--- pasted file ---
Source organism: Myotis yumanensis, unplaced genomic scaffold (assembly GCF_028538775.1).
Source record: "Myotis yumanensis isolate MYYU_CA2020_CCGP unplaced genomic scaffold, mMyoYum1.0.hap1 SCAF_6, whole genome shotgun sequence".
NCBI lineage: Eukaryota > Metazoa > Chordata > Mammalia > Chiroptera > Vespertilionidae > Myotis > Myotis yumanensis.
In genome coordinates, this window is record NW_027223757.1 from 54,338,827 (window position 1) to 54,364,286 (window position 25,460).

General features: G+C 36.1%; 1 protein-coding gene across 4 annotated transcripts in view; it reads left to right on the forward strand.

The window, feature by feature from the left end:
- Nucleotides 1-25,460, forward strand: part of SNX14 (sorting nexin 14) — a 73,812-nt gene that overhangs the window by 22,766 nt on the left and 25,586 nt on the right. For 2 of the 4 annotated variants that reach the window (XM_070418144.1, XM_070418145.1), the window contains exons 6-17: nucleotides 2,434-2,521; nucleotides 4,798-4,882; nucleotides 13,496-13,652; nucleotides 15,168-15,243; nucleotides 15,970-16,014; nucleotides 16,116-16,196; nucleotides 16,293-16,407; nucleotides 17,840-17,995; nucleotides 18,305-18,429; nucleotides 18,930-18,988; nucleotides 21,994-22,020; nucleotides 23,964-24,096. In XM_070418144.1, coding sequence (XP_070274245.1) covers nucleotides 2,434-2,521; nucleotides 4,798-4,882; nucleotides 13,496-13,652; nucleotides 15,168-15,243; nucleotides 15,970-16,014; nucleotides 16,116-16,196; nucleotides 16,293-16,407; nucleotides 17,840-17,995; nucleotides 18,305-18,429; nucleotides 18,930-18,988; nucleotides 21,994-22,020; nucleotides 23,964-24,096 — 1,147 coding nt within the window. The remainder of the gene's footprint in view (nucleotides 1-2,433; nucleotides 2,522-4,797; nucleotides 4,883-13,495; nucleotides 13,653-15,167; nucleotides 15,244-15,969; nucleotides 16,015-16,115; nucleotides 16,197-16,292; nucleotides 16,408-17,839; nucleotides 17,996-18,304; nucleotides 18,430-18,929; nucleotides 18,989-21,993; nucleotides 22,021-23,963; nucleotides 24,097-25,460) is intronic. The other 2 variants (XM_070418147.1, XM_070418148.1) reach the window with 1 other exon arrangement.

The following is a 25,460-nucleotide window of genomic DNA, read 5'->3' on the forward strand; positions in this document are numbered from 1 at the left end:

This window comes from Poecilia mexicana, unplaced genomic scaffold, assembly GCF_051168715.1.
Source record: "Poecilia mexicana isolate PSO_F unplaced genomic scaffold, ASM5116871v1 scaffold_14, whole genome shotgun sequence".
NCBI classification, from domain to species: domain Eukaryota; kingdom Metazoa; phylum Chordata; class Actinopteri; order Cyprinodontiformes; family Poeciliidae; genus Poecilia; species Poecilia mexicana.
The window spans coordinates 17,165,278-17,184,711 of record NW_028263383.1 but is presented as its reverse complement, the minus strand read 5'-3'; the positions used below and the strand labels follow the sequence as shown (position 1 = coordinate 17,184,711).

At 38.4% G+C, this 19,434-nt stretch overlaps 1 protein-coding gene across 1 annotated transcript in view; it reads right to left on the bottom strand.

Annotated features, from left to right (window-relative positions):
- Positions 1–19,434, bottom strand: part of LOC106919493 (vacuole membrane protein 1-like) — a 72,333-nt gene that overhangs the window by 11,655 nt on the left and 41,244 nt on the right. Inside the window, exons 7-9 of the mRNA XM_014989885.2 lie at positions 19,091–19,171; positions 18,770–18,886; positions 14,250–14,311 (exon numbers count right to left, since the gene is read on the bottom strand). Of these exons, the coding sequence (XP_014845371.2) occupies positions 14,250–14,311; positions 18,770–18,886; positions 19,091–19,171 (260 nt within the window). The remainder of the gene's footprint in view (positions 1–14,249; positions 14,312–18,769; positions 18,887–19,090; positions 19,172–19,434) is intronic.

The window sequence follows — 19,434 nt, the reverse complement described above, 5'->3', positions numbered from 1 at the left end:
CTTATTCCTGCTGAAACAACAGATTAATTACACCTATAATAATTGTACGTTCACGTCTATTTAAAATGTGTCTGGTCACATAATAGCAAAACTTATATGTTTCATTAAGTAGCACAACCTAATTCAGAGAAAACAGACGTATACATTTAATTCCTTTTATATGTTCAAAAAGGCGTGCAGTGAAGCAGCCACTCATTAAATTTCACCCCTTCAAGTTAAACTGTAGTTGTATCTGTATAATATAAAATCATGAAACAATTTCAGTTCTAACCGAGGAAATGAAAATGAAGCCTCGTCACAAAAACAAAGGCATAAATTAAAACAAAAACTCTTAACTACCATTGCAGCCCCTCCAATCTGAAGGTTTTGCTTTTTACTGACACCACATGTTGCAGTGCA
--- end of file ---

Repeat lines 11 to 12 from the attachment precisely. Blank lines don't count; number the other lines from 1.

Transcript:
NCBI classification, from domain to species: domain Eukaryota; kingdom Metazoa; phylum Chordata; class Actinopteri; order Cyprinodontiformes; family Poeciliidae; genus Poecilia; species Poecilia mexicana.
The window spans coordinates 17,165,278-17,184,711 of record NW_028263383.1 but is presented as its reverse complement, the minus strand read 5'-3'; the positions used below and the strand labels follow the sequence as shown (position 1 = coordinate 17,184,711).